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Palygorskite from cave sediments: case study from Wadi Haqil, United Arab Emirates

  1. 1.
    0473049 - GLU-S 2017 RIV DE eng J - Článek v odborném periodiku
    Zupan Hajna, N. - Skála, Roman - Al-Farraj, A. - Šťastný, Martin - Bosák, Pavel
    Palygorskite from cave sediments: case study from Wadi Haqil, United Arab Emirates.
    Arabian Journal of Geosciences. Roč. 9, č. 17 (2016), č. článku 689. ISSN 1866-7511
    Institucionální podpora: RVO:67985831
    Klíčová slova: palygorskite * gypsum * cave sediments * X-ray powder diffraction * scanning electron microscopy * Ras Al-Khaimah Emirate
    Kód oboru RIV: DB - Geologie a mineralogie
    Impakt faktor: 0.955, rok: 2016

    The x-ray powder diffraction identification of clay minerals both in bulk samples and in separated clay fraction confirmed the presence of palygorskite in samples of cave sediments from Wadi Haqil (the western slopes of Musandam Mountains; Ras Al-Khaimah Emirate, UAE). Samples contain quartz, gypsum, smectite, kaolinite, calcite, and palygorskite, some of them chlorite, illite, feldspars, and goethite. Calcite dominates in most samples; smectite prevails in clay fraction. After heating, the 001 reflection of chlorite shifts to higher diffraction angles and its intensity decreases; these features indicate that the chlorite represent a Fedominant species. Unit-cell dimensions of major phases as refined by the Rietveld method are in agreement with literature data. Chemical composition of palygorskite was derived from unit-cell dimensions as follows: MgO content is 1114 wt% and Al2O3 10-13 wt%. Clay mineralogy is only hard to ascertain from the scanning electron microscope (SEM) images even after being combined with the energy-dispersive spectrometer data. The SEM was also used to characterize gypsum grains; they often display flow deformation features. Studied cave sediments represent palygorskite-bearing weathering products and desert soils re-deposited from the cave surroundings by slope processes and wind and/or surface runoff. The mixture with other clay minerals, quartz, feldspars, etc. supports this interpretation. Fine-grained quartz fraction is probably wind-blown. Gypsum and calcite are the precipitates (crusts and/or cements), although gypsum can also be re-deposited from omnipresent gypsum-cemented surface sediments.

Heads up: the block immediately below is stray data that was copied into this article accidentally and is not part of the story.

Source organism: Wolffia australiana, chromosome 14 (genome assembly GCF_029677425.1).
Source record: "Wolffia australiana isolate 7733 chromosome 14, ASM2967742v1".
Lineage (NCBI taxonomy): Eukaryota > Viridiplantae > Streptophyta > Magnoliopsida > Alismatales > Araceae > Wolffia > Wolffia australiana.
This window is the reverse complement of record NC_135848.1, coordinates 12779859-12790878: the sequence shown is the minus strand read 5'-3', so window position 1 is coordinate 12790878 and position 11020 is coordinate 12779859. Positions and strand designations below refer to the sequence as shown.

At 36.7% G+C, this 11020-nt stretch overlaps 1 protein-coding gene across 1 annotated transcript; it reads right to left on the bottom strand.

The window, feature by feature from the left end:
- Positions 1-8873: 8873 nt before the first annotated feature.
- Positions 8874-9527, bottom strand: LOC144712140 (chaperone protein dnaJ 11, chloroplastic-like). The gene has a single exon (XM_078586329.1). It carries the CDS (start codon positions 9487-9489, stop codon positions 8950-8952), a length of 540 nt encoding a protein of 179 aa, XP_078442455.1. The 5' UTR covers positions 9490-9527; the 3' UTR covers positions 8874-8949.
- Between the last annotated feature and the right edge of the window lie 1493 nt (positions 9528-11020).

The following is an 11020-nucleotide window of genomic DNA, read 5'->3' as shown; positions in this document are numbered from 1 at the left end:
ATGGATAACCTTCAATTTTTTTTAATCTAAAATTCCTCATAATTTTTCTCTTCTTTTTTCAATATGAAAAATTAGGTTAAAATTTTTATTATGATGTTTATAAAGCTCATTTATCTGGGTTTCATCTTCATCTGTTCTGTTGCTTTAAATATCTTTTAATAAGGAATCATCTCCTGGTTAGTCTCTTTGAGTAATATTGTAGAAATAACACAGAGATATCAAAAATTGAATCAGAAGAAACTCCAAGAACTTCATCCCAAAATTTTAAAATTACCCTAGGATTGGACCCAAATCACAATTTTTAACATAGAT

Trvalý link: http://hdl.handle.net/11104/0270217